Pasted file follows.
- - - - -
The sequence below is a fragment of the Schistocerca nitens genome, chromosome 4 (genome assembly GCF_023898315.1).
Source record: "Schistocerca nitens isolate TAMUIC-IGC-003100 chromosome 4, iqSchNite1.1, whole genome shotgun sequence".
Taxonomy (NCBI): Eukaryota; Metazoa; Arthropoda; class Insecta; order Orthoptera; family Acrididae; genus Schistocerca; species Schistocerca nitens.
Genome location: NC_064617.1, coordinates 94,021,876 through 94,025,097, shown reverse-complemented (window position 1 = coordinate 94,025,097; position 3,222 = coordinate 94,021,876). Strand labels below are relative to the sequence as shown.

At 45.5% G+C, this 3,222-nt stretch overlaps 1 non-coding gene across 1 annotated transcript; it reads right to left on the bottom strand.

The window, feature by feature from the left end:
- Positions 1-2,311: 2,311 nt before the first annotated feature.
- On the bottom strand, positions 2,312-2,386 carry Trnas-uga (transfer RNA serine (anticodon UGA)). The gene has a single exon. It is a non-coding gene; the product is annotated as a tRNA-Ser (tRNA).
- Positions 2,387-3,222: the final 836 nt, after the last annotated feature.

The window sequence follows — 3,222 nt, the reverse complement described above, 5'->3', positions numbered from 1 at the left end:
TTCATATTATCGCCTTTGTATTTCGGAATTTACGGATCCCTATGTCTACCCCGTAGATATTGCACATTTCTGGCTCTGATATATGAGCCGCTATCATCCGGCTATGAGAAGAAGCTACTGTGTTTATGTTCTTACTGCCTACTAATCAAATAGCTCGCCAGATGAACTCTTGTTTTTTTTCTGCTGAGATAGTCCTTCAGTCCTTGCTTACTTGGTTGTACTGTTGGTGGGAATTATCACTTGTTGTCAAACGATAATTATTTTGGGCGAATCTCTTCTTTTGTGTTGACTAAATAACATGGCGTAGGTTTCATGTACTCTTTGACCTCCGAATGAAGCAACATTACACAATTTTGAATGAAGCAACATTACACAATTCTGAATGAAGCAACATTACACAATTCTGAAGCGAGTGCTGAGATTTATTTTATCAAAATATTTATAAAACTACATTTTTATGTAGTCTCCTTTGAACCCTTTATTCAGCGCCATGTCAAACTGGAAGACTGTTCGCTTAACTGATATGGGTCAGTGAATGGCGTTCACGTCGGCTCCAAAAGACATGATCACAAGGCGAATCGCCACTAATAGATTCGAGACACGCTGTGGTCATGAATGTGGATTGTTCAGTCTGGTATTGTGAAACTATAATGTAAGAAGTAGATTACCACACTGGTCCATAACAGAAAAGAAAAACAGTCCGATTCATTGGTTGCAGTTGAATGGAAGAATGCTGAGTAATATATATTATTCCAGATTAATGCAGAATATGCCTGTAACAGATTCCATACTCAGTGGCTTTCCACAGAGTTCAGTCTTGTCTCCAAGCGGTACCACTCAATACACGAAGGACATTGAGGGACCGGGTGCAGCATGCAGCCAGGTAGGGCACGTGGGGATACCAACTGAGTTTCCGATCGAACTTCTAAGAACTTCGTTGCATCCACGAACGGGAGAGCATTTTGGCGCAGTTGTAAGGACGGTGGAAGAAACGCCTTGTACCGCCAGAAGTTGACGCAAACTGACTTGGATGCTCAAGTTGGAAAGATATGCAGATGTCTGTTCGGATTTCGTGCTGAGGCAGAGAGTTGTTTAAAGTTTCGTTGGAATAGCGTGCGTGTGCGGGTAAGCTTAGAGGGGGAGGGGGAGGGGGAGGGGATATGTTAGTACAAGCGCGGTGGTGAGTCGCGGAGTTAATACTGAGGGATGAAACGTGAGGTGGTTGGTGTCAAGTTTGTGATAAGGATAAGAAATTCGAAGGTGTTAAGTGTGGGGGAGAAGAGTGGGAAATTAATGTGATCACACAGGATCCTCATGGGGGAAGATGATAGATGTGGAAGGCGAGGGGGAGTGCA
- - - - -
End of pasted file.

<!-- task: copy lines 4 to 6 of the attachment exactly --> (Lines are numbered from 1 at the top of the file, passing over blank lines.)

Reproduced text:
Genome location: NC_064617.1, coordinates 94,021,876 through 94,025,097, shown reverse-complemented (window position 1 = coordinate 94,025,097; position 3,222 = coordinate 94,021,876). Strand labels below are relative to the sequence as shown.

At 45.5% G+C, this 3,222-nt stretch overlaps 1 non-coding gene across 1 annotated transcript; it reads right to left on the bottom strand.

The window, feature by feature from the left end: